Lately, my life has been revolving.

“Like a circle in a spiral, like a wheel within a wheel
Never ending or beginning on an ever spinning reel”

The world swirls around me every time I move my head or change position – from sitting to standing or lying down in bed. I roll over and the room spins. Get up and the room spins. Bend down and the room spins. Turn my head and the room spins.

“Like a snowball down a mountain, or a carnival balloon
Like a carousel that’s turning running rings around the moon”

I grab the furniture to steady me. Run my hands along the walls. Bang my way through doorways. Grip the handrail on the stairs.

My movements feel strangely uncoordinated. My stomach is upset. I don’t know when or where it will hit me – or even IF it will come again. A cross between an amusement ride and Russian roulette.

I can’t drive. Or go anywhere on my own. I’m not able to do the groceries, the laundry or any other household chores. I can’t play the piano, take pictures with my camera, go for walks with my husband or swim. And even reading is a challenge, when words are dancing across the page.

“Like a clock whose hands are sweeping past the minutes of its face
And the world is like an apple whirling silently in space”

I’ve had dizzy spells before, and they’ve stopped me momentarily. But I’ve never experienced this kind of chronic vertigo before. Nor did I appreciate how debilitating it can be. It not only limits every aspect of your daily life and makes you feel sick. It shakes your confidence in everything.

When you can no longer trust the ground beneath you, or believe that your surroundings are firmly anchored in place, you feel tentative, anxious and unsure. It’s like you’re walking on eggshells all the time, expecting something to break. Falling becomes a very real concern, not an intangible threat. This is the first time since being diagnosed with MS that I have felt unsafe. Vulnerable to injury. On high alert.

And the fear it breeds is more pervasive than that. As the spins begin to mercifully subside, I wonder: Will they come back? And if so, when? Is this seasick feeling that I’m left with my new normal? Will I ever feel solid again? And is this new symptom a sign that my MS is progressing? Am I transitioning to secondary-progressive MS?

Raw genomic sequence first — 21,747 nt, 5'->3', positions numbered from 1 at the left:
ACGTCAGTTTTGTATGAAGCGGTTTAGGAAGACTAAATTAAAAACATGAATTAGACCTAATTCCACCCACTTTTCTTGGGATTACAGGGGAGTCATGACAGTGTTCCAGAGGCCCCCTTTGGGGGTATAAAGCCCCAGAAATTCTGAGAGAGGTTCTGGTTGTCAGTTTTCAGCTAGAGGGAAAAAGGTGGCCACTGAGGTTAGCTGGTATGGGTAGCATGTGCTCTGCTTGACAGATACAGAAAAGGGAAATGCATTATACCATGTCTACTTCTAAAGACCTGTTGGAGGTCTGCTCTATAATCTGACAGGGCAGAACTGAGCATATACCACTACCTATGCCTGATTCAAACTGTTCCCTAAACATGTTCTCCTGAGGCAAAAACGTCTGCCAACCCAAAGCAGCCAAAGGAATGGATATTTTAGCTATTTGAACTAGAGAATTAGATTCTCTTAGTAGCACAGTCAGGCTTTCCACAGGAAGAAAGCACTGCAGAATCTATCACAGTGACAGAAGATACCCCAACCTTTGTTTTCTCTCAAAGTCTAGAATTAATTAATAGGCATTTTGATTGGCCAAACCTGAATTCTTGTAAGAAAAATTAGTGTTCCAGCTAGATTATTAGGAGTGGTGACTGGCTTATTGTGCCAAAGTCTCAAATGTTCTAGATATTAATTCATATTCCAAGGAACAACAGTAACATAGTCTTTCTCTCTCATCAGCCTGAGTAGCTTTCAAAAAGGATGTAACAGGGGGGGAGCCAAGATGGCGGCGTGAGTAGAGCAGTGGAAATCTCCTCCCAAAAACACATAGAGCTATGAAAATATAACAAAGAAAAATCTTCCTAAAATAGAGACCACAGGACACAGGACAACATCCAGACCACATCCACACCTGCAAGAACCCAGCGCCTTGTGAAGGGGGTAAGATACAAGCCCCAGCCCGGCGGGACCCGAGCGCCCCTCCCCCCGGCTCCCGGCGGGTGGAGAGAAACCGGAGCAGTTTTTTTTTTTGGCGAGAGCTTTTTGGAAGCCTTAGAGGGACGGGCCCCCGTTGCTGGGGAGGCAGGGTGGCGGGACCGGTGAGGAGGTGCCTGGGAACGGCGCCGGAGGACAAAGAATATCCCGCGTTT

These thoughts go round and round and round in my head on a never-ending loop.

“Like the circles that you find in the windmills of your mind.”

Some things to know about vertigo:

  • Many people with MS feel dizzy, light-headed or off-balance. But vertigo is an especially disconcerting form of dizziness that involves a sensation of movement in relation to one’s surroundings. It’s a whirling or spinning feeling.
  • It affects about 20 percent of people with MS.
  • It can be caused by damage to the vestibular system, which coordinates visual and spatial information to control our sense of balance. Lesions in the brain stem and cerebellum are particularly problematic.
  • It’s important to rule out causes other than MS before treatment, as vertigo can also result from infections, debris or inflammation in the inner ear, Meniere’s disease, strokes or tumors, head and neck injuries, migraines and medication side-effects.
  • Vertigo is sometimes accompanied by other symptoms, including visual disturbances, hearing loss or ringing in the ears, walking and standing difficulties, nausea and vomiting.
  • There are some drugs for treating vertigo. These include over-the-counter motion sickness medications, such as dimenhydrinate (Gravol, Dramamine); prescription drugs, such as ondansetron (Zofran) and meclizine (Bonine, Antivert); and corticosteroids.
  • Vestibular rehabilitation with a trained physical therapist may be helpful if the spinning is provoked by changes in body position.
  • Safety is a real concern with vertigo. The risk of injury is high. Don’t drive. Be extra careful on the stairs. Use a mobility aid, if necessary. Take your time moving around and changing positions. Turn on lights when it’s dark. Remove tripping hazards. And above all, SIT DOWN until the spinning sensation passes.

Related posts:

(With credit to Alan and Marilyn Bergman for the lyrics to “The Windmills of Your Mind.”)